"We see EMMS working with everything from medical records, online music, and video to electronic books," says Paul Rettig, director of digital media development for IBM.
The EMMS 2 technology, under development for five years, will be available to content developers starting April 30.
Lawmaker Watching Closely
The controversial Consumer Broadband and Digital Television Act of 2002, introduced last month by Senator Ernest Hollings (D-South Carolina), requires manufacturers to make televisions, cable boxes, and PCs that can "prevent illegal copying or redistribution."
Hollings contends that the entertainment industry won't offer content over the Internet until it's assured that illegal copying won't become rampant. Complaints over lost profits by music recording companies and film production firms prompted Hollings to sponsor the bill. "Face it, who can compete with free?" questions Fritz Attaway, executive vice president of the Motion Picture Association of America. As long PCs can be used for mass distribution of exact replicas of copyright-protected movies, Hollywood is going to avoid Internet distribution, he says. The entertainment industry is all too happy to maintain the home entertainment status quo--making videocassettes available for rent at Blockbuster and its competitors, he says.
Michael Eisner, Disney's chief executive officer, accuses companies such as Intel, Dell, and Apple of seeking profit by selling products that facilitate the piracy of copyrighted content. Advertising slogans such as Apple's "Rip. Mix. Burn." make him cringe, he says.
Not surprisingly, tech companies have come out against the Hollings bill, claiming hardware-based copy controls could devastate the technology industry.
Hollings's approach would "turn the personal computer into an expensive DVD player," according to Intel Vice President Leslie Vadasz, who testified during a congressional hearing. IBM, Philips, AOL Time Warner, and the Consumer Electronics Association have sharply criticized the idea of government-mandated antipiracy laws.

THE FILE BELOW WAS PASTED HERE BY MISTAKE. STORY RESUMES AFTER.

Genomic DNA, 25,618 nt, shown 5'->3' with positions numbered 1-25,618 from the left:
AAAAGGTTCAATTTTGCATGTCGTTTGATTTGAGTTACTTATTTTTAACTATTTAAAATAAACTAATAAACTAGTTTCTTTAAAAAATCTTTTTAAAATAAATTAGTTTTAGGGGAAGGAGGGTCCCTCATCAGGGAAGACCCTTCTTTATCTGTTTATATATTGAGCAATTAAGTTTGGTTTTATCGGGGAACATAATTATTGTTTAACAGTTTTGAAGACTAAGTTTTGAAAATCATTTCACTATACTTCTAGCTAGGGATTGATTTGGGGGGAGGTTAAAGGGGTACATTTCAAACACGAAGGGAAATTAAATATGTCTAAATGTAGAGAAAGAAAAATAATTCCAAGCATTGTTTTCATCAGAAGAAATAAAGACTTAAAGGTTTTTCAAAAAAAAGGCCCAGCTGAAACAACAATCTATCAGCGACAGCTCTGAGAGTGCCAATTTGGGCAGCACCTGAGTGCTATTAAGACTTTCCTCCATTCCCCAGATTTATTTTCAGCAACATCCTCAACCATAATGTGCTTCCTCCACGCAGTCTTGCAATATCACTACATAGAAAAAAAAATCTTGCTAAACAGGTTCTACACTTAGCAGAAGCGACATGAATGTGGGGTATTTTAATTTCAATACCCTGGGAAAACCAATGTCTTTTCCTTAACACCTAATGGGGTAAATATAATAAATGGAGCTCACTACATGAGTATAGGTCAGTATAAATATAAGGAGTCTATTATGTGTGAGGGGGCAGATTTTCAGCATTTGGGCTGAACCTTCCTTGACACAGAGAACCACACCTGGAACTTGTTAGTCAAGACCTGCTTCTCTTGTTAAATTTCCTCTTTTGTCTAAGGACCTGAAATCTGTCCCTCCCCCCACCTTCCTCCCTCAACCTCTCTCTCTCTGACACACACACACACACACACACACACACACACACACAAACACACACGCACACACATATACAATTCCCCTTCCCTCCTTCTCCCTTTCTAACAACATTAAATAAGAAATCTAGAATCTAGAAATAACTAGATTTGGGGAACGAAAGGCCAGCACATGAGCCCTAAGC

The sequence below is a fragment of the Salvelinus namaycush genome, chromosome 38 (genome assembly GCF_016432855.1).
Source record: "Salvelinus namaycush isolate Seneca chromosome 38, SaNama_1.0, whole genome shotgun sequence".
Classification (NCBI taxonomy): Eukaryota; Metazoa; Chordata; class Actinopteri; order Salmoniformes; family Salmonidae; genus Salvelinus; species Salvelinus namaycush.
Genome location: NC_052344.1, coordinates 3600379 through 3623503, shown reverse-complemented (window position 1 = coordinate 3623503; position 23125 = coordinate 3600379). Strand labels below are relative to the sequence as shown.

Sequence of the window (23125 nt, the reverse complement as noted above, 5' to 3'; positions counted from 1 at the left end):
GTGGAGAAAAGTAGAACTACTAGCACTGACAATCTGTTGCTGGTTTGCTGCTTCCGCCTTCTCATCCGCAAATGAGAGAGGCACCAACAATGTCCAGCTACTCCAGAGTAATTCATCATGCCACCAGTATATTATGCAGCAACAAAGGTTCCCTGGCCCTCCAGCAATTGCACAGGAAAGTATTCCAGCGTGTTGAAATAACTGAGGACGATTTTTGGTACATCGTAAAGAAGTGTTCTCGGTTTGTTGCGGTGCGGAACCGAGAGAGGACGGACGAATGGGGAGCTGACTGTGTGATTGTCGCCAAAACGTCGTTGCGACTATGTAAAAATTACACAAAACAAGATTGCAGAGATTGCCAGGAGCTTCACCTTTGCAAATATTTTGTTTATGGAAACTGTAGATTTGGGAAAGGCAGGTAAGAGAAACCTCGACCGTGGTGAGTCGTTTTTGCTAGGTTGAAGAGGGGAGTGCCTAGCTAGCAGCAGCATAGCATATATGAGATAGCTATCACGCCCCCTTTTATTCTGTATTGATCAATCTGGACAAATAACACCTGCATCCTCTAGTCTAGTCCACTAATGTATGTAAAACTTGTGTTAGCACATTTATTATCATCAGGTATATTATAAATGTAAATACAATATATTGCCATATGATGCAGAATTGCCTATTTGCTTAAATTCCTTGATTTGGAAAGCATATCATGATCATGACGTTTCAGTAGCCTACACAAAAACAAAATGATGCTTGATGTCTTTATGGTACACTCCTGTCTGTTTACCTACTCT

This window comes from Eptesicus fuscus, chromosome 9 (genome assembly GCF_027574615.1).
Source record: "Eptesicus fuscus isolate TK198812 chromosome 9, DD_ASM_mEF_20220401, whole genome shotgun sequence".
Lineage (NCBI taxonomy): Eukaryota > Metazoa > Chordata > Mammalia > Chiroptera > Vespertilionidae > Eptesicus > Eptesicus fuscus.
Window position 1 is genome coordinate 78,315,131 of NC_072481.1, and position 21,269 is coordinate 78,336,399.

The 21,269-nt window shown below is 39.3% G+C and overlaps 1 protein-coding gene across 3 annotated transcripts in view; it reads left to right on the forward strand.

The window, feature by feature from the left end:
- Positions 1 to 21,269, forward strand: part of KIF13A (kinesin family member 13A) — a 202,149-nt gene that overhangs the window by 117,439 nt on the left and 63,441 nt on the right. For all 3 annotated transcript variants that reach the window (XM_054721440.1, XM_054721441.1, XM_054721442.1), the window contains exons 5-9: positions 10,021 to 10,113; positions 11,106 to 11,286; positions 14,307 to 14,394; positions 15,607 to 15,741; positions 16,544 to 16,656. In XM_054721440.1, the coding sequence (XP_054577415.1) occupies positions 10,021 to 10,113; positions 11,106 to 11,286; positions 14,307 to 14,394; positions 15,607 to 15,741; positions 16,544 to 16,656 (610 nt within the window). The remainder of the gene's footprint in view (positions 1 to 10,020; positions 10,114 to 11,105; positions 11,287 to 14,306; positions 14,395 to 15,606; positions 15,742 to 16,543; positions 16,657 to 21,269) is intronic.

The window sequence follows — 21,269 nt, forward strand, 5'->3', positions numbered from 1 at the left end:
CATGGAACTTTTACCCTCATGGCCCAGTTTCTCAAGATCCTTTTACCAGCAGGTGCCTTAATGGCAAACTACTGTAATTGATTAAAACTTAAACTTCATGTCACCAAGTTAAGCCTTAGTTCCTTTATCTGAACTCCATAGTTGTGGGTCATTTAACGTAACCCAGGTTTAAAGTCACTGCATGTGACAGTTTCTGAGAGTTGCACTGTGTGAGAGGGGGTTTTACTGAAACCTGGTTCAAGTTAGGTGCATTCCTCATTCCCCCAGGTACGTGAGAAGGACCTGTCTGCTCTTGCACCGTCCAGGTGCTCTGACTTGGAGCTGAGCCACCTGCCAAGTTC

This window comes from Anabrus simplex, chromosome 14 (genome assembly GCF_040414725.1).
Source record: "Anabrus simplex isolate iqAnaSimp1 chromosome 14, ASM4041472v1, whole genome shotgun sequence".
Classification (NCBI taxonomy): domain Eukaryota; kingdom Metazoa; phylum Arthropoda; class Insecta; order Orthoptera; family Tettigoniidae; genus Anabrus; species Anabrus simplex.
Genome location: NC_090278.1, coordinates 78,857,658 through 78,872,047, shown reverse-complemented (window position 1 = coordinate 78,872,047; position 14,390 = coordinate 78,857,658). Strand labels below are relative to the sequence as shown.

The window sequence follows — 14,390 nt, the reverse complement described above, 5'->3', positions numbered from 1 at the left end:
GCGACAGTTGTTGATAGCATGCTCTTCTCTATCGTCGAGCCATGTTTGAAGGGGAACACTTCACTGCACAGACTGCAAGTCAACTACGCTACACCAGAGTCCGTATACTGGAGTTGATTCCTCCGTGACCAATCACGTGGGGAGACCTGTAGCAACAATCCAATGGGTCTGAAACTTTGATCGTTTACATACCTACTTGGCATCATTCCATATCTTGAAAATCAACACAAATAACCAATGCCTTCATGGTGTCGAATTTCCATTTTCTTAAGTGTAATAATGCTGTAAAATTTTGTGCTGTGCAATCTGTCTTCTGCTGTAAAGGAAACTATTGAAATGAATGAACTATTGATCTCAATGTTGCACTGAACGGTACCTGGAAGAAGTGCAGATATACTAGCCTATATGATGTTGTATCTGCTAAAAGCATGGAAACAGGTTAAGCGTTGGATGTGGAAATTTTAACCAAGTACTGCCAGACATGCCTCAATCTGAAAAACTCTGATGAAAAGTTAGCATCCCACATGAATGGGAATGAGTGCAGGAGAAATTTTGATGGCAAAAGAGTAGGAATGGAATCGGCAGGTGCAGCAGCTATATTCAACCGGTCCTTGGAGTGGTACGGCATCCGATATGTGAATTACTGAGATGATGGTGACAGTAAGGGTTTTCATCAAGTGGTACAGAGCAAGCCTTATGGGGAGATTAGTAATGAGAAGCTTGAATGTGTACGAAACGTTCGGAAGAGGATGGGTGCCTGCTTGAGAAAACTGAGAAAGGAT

IBM is hoping to prevent such regulation by offering EMMS 2 as a voluntary-use product that, the company says, will work for everyone.
"IBM is quite ready to work hand-in-hand with the movie studios to the extent that it doesn't inhibit the PC from evolving," says Steven Canepa, IBM global vice president of media and entertainment.
IBM is one of the oldest players in the so-called digital-rights management business, but it is far from alone. Dozens of other copy-protection technologies are in the works from companies such as Thomson Multimedia, Sony, and Intel.
Cross-industry coalitions are also forming. One, called the Copy Protection Technology Working Group, has developed a technology called the Content Scrambling System that it claims will protect digital television broadcasts from illegal Internet distribution.
Using the technology, broadcasters could flag a digital signal to prohibit the retransmission of video content over a TCP/IP network. All devices that receive digital broadcasts or play digital files--from TV sets to DVD players to TiVo-style digital video recorders and PCs--would have to recognize and honor the flag.
Consumer electronics giant Thomson is heading up another voluntary effort, called SmartRight. The technology controls the viewing, recording, and storing of digital content on a PC. Still years from completion, SmartRight will work with cable, satellite, and digital broadcasts, according to Thomson.
A group called 5C, which includes Hitachi, Intel, Matsushita Electric Industrial, Sony, and Toshiba, has created a variety of copy-protection schemes. One, called Digital Transmission Content Protection, is common in many set-top cable and satellite boxes. Under the scheme, content is encrypted at the source and decrypted at each specific device. Each link obeys copy-control information that allows content to be copied once, several times, or not at all.